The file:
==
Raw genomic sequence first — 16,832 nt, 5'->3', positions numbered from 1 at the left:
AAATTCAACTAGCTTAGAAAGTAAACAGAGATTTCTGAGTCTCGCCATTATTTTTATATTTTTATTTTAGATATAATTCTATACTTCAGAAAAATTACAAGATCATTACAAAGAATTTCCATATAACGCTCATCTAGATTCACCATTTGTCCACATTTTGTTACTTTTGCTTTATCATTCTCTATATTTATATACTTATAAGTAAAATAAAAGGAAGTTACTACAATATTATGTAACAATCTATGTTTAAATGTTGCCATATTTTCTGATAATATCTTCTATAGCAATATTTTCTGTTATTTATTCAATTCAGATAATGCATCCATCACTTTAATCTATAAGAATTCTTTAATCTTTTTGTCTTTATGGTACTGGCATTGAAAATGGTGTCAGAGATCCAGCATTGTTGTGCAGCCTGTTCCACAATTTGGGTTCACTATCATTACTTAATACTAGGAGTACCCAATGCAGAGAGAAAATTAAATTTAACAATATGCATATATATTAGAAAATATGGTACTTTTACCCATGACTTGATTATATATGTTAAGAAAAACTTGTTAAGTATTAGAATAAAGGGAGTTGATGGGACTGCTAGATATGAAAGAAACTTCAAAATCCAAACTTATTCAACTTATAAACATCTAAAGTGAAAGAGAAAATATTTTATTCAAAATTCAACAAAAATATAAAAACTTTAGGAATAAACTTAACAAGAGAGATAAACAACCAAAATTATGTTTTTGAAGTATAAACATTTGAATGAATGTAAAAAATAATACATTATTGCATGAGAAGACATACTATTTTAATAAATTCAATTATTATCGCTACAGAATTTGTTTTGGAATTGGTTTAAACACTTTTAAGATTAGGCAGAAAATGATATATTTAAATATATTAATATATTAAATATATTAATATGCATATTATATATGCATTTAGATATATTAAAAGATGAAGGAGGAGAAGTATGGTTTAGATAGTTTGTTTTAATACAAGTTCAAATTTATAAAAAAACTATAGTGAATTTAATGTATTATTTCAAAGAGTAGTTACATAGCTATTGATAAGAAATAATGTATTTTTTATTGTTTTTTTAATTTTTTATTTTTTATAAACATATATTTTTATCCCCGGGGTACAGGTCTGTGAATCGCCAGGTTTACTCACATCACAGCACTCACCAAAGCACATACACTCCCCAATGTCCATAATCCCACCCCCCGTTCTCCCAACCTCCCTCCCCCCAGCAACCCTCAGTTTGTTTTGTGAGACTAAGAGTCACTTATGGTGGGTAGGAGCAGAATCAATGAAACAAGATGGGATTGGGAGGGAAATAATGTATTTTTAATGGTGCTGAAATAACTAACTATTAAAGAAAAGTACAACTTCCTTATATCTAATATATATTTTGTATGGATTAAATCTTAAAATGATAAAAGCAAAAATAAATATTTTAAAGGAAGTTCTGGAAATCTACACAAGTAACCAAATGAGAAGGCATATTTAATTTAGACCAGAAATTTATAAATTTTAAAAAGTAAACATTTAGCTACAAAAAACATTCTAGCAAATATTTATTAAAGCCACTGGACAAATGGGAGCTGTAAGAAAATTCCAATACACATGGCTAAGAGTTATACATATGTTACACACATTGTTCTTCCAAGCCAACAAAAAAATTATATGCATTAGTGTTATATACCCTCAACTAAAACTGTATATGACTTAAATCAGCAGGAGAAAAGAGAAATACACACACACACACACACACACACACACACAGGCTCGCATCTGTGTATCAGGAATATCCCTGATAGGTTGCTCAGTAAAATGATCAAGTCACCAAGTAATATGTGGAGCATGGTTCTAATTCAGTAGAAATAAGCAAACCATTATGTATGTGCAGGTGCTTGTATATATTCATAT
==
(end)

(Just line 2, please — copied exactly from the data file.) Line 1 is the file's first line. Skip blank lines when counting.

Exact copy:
AAATTCAACTAGCTTAGAAAGTAAACAGAGATTTCTGAGTCTCGCCATTATTTTTATATTTTTATTTTAGATATAATTCTATACTTCAGAAAAATTACAAGATCATTACAAAGAATTTCCATATAACGCTCATCTAGATTCACCATTTGTCCACATTTTGTTACTTTTGCTTTATCATTCTCTATATTTATATACTTATAAGTAAAATAAAAGGAAGTTACTACAATATTATGTAACAATCTATGTTTAAATGTTGCCATATTTTCTGATAATATCTTCTATAGCAATATTTTCTGTTATTTATTCAATTCAGATAATGCATCCATCACTTTAATCTATAAGAATTCTTTAATCTTTTTGTCTTTATGGTACTGGCATTGAAAATGGTGTCAGAGATCCAGCATTGTTGTGCAGCCTGTTCCACAATTTGGGTTCACTATCATTACTTAATACTAGGAGTACCCAATGCAGAGAGAAAATTAAATTTAACAATATGCATATATATTAGAAAATATGGTACTTTTACCCATGACTTGATTATATATGTTAAGAAAAACTTGTTAAGTATTAGAATAAAGGGAGTTGATGGGACTGCTAGATATGAAAGAAACTTCAAAATCCAAACTTATTCAACTTATAAACATCTAAAGTGAAAGAGAAAATATTTTATTCAAAATTCAACAAAAATATAAAAACTTTAGGAATAAACTTAACAAGAGAGATAAACAACCAAAATTATGTTTTTGAAGTATAAACATTTGAATGAATGTAAAAAATAATACATTATTGCATGAGAAGACATACTATTTTAATAAATTCAATTATTATCGCTACAGAATTTGTTTTGGAATTGGTTTAAACACTTTTAAGATTAGGCAGAAAATGATATATTTAAATATATTAATATATTAAATATATTAATATGCATATTATATATGCATTTAGATATATTAAAAGATGAAGGAGGAGAAGTATGGTTTAGATAGTTTGTTTTAATACAAGTTCAAATTTATAAAAAAACTATAGTGAATTTAATGTATTATTTCAAAGAGTAGTTACATAGCTATTGATAAGAAATAATGTATTTTTTATTGTTTTTTTAATTTTTTATTTTTTATAAACATATATTTTTATCCCCGGGGTACAGGTCTGTGAATCGCCAGGTTTACTCACATCACAGCACTCACCAAAGCACATACACTCCCCAATGTCCATAATCCCACCCCCCGTTCTCCCAACCTCCCTCCCCCCAGCAACCCTCAGTTTGTTTTGTGAGACTAAGAGTCACTTATGGTGGGTAGGAGCAGAATCAATGAAACAAGATGGGATTGGGAGGGAAATAATGTATTTTTAATGGTGCTGAAATAACTAACTATTAAAGAAAAGTACAACTTCCTTATATCTAATATATATTTTGTATGGATTAAATCTTAAAATGATAAAAGCAAAAATAAATATTTTAAAGGAAGTTCTGGAAATCTACACAAGTAACCAAATGAGAAGGCATATTTAATTTAGACCAGAAATTTATAAATTTTAAAAAGTAAACATTTAGCTACAAAAAACATTCTAGCAAATATTTATTAAAGCCACTGGACAAATGGGAGCTGTAAGAAAATTCCAATACACATGGCTAAGAGTTATACATATGTTACACACATTGTTCTTCCAAGCCAACAAAAAAATTATATGCATTAGTGTTATATACCCTCAACTAAAACTGTATATGACTTAAATCAGCAGGAGAAAAGAGAAATACACACACACACACACACACACACACACACAGGCTCGCATCTGTGTATCAGGAATATCCCTGATAGGTTGCTCAGTAAAATGATCAAGTCACCAAGTAATATGTGGAGCATGGTTCTAATTCAGTAGAAATAAGCAAACCATTATGTATGTGCAGGTGCTTGTATATATTCATAT